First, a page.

All statistical analyses were performed using the Statistical Package for Social Science (SPSS) 16.0 (SPSS Inc, Chicago, IL, USA) software. Quantitative variables with normal distribution (Kolmogorov-Smirnov test) were presented as a mean value ± standard deviation, and, for variables with non-normal distribution, the median with minimum and maximum values were presented. Categorical variables were expressed as frequency tables. A Cox regression analysis was used to assess independent predictors of mortality while on the waiting list for LTx. Patients who received an LTx or who remained on the waiting list until the end of the study were censored. Survival analysis by the Kaplan-Meier method was used for comparison between groups with the event log rank test. Variables that had p < 0.2 in the univariate analysis were selected for multivariate analysis. Significance was set at p < 0.05 in multiple Cox and in all other analysis.

 

Results

A total of 159 patients were followed. During the period of study, 70 patients (44.0%) were transplanted, and 46 patients (28.9%) died while on the waiting list. The mortality rate of patients on the waiting list was 25.7% patient-years, and the median time on the waiting list until death was 265.5 days (range: 26-1092 days). In table I, the characteristics of patients according to all of the variables assessed are presented.

 

 

Univariate analysis identified many potential risk factors for mortality patients on the waiting list (p < 0.2): age (OR: 1.03; CI: 1.006-1.073), physical activity level (very light-heavy/OR: 0.5; CI: 0.35-0.74), Child-Pugh score (OR: 2.3; CI: 1.4-3.8), MELD (OR: 1.14; CI: 1.06-1.3), cryptogenic cirrhosis (OR: 1.8; CI: 1.093.7), number of drugs (OR: 1.32; CI: 1.32-1.58), lactulose use (OR: 2.3; CI: 1.26-4.2), lamivudine use (OR: 1.99; CI: 0.8-4.7), antibiotic use (OR: 1.8; CI: 0.943.7), creatinine (OR: 2.09; CI: 1.28-3.4), total bilirubin (OR: 1.19; CI: 1.06-1.34), albumin (OR: 0.23; CI: 0.12-0.45), sodium (OR: 0.88; CI: 0.82-0.96), malnutrition by SGA (OR: 2.33; CI: 1.04-5.2), severe malnutrition SGA (OR: 3.38; CI: 1.82-6.25), lipid intake (OR: 0.99; CI: 0.98-1.004), and inadequate protein intake (OR: 1.7; CI: 0.8-3.5).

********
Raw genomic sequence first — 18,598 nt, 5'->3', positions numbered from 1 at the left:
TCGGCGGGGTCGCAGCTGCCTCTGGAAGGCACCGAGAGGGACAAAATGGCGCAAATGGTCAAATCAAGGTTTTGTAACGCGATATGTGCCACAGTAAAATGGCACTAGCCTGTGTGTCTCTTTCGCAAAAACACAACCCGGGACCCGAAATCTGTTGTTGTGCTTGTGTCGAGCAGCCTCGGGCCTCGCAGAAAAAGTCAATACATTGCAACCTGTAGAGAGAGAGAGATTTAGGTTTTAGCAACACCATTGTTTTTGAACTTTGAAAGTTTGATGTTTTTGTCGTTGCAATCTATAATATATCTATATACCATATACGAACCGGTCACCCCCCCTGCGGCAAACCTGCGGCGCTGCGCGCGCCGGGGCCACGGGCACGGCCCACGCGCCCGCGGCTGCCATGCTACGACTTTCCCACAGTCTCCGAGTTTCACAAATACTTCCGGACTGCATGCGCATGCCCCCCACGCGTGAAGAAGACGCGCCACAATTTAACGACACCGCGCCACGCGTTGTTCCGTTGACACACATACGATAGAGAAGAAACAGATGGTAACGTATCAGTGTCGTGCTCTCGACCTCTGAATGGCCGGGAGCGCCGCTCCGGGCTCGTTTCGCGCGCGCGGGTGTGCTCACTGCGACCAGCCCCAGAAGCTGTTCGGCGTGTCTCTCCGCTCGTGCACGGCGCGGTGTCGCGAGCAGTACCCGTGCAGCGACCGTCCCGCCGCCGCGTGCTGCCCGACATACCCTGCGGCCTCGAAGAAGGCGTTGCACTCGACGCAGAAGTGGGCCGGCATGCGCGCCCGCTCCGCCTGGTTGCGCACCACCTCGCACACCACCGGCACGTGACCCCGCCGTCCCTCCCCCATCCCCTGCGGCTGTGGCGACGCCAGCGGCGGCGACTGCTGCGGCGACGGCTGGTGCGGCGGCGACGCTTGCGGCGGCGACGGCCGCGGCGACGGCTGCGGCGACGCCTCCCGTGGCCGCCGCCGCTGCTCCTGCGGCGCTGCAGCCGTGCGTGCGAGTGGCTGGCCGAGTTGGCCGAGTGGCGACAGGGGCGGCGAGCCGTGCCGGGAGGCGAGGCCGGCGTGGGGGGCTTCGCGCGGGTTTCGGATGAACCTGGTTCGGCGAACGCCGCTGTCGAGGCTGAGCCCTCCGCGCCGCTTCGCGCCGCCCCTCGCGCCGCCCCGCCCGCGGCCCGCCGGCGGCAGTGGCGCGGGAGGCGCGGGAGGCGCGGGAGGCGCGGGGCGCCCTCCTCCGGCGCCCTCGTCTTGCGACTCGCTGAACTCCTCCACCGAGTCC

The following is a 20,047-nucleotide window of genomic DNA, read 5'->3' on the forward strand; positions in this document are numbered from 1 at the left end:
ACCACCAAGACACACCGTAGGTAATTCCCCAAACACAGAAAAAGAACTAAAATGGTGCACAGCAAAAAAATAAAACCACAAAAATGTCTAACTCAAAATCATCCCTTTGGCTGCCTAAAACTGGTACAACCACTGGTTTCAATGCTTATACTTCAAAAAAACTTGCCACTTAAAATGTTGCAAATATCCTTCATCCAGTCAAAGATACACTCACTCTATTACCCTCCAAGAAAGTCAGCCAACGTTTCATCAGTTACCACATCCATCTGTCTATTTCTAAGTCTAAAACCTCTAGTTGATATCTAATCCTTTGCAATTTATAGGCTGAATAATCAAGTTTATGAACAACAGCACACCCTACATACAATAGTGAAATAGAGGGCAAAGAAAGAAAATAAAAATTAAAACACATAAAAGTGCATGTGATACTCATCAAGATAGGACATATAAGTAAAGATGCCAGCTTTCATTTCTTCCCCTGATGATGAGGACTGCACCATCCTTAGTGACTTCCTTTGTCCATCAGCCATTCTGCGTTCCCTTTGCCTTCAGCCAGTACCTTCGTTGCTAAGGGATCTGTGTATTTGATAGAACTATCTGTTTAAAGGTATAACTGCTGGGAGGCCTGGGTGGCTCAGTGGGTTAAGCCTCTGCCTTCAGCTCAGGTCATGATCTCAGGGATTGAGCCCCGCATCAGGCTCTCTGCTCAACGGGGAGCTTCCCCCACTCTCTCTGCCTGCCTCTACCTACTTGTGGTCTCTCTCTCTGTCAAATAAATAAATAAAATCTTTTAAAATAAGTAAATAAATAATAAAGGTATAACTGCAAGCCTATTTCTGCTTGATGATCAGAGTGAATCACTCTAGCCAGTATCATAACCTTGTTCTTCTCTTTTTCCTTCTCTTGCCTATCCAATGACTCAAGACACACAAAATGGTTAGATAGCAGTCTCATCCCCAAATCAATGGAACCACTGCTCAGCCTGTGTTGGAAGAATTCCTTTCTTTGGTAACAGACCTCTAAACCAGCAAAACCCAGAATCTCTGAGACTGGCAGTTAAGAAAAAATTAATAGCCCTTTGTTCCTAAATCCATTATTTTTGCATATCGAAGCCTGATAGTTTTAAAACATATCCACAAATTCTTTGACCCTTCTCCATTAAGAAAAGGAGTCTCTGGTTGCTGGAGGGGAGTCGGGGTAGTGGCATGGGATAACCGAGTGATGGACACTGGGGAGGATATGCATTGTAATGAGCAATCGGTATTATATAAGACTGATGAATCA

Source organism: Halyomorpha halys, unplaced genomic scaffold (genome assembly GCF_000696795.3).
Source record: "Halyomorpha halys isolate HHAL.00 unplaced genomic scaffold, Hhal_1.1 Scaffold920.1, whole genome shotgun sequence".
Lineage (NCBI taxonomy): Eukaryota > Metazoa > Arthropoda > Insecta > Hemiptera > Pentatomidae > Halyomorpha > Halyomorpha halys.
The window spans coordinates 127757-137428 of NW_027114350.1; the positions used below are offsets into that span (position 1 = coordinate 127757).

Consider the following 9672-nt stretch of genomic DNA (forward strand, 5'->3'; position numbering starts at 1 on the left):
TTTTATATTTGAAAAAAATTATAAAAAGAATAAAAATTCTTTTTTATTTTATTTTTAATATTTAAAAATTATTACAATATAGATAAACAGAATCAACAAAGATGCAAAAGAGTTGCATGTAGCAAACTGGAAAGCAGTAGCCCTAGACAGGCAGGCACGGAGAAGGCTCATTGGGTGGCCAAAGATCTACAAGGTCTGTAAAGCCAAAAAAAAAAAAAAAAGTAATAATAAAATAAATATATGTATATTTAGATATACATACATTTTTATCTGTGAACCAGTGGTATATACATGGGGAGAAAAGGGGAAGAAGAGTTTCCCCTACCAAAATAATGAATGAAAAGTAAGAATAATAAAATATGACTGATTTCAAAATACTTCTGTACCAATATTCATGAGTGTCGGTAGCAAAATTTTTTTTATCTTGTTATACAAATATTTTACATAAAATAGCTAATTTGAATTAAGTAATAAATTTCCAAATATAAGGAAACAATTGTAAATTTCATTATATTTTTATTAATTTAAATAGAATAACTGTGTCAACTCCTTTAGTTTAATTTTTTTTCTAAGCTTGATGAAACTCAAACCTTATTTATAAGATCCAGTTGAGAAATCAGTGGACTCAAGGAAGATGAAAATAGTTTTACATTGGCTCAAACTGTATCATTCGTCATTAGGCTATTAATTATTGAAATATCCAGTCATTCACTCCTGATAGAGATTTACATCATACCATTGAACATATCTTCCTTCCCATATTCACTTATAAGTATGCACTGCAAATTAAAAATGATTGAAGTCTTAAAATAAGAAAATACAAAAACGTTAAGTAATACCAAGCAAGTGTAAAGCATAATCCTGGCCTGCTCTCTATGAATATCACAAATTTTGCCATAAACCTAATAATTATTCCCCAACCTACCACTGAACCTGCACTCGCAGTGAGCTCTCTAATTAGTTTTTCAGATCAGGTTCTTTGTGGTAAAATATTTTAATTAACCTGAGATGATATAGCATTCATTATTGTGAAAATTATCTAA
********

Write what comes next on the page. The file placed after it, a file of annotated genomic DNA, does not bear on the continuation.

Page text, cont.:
Using multivariate analyses, three conditions were identified as independent factors associated with mortality (table II). These conditions were severe malnutrition, low serum sodium and a diagnosis of cryptogenic cirrhosis (table II and fig. 1).

 

 

 

Discussion

The increased mortality among patients on the waiting list for LTx has been calculated to be between 10% and 28%1-3 in keeping with our rate of 25.7%.

Scores of disease severity, such as Child-Pugh and MELD, were not associated with mortality while on the waiting list after the multivariate analysis was conducted in this study. The prediction of mortality by severity scores produces diverse results. A study performed at the Mayo Clinic4 on patients with chronic liver disease showed that MELD was better in predicting mortality at three months compared with Child-Pugh. MELD was implemented as the priority system for LTx the United States in 2002, and in Brazil in 2006. Llado et al.12 evaluated four different severity systems, including Child-Pugh and MELD, and concluded that none was able to predict accurately the prognosis of patients on waiting lists for LTx. A Brazilian study13 compared the survival of patients on the waiting list for LTx before and after the introduction of the MELD system in Brazil, and the study found no benefits from the use of MELD.